Simple IRA plans play by rules that are a little bit different from other IRAs. One of the most obvious differences is that you cannot rollover money from a Simple IRA to any other IRA or qualified retirement savings plan (except another Simple IRA) until you’ve been a participant in the Simple IRA for a period of at least two years. Other IRAs and qualified retirement savings plans, for example, do not have this two year waiting period. Another important difference is that you cannot rollover money into a new Simple IRA unless the money is coming from another Simple IRA.
But what does this all mean for you? If you’re looking to create a new Simple IRA rollover account, then you’re likely looking to create an account that isn’t a Simple IRA or to begin participating in an account that isn’t a Simple IRA. Many people participate in IRAs or other retirement savings plans through their employers, but you can also establish an IRA as an individual.
If you’re establishing a new account into which you want to rollover your Simple IRA funds, you need to make sure you have been participating in the new account long enough that it’s ready to receive funds. Rather than a two year waiting period, you may be looking at a much smaller period of time before your new account is eligible to receive funds, usually until you receive your first paycheck. Privately held IRA accounts, on the other hand, may have no waiting periods at all. A simple call to the plan’s trustee will let you know when your account can receive Simple IRA rollover funds.
The other thing you should be aware of is that most IRAs, including Simple IRAs, are funded with pretax dollars. This is not true for Roth IRAs, which are funded with post-tax dollars. If you’re planning to rollover money from your Simple IRA to a Roth IRA, you will need to pay taxes on those dollars. Is this to your advantage? It depends on whether paying those taxes, which nullifies the tax deferred status you enjoyed on that money when it was deposited into the Simple IRA, is worth the advantages you will receive from having the Roth IRA. That is a question you’ll have to answer based on your own financial needs and goals.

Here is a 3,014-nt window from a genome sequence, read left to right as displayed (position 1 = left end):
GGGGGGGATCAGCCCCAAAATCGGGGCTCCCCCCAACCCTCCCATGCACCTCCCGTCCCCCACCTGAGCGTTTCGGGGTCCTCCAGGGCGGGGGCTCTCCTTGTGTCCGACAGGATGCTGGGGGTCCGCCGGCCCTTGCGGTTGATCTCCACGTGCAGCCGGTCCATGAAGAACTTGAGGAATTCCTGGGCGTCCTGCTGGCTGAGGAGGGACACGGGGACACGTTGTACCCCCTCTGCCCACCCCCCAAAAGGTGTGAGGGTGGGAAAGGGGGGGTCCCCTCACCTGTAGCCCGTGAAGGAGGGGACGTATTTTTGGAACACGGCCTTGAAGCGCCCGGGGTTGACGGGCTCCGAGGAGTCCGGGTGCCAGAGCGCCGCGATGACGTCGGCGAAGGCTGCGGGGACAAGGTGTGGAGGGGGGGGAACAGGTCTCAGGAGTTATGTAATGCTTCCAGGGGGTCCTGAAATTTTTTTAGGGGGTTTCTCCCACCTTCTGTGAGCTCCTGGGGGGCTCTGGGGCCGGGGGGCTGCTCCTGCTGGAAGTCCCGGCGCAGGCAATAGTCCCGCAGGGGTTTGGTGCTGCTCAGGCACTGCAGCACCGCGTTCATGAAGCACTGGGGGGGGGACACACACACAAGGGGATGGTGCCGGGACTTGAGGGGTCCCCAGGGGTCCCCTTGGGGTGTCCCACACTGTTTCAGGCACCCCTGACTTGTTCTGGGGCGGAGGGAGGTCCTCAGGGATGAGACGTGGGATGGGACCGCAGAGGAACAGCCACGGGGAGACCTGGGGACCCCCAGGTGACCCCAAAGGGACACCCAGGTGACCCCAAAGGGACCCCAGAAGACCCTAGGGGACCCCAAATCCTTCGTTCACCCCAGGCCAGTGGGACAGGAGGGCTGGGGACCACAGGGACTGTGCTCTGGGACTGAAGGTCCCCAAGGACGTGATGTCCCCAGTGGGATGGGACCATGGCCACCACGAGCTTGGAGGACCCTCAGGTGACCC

The most important thing when establishing a new Simple IRA rollover account is to make sure that the new account is a qualified plan that’s ready to receive your rollover. We have talked about what constitutes a qualified plan and how you can check with your new account to make sure it’s ready to receive funds. However, there is one additional consideration you should make – do you want to perform an indirect rollover or a direct trustee to trustee transfer?
In an indirect rollover, you will receive the money from the Simple IRA as a check and be responsible for depositing it into the new IRA within 60 days. Fail to manage this transaction properly and you could be faced with penalties, withholding and taxes. On the other hand, a trustee to trustee transfer – also known as a direct Simple IRA rollover – will move the money between accounts without exposing you to any of these charges. In light of this, it makes sense to establish a new Simple IRA rollover account that can and will accept a direct trustee to trustee transfer.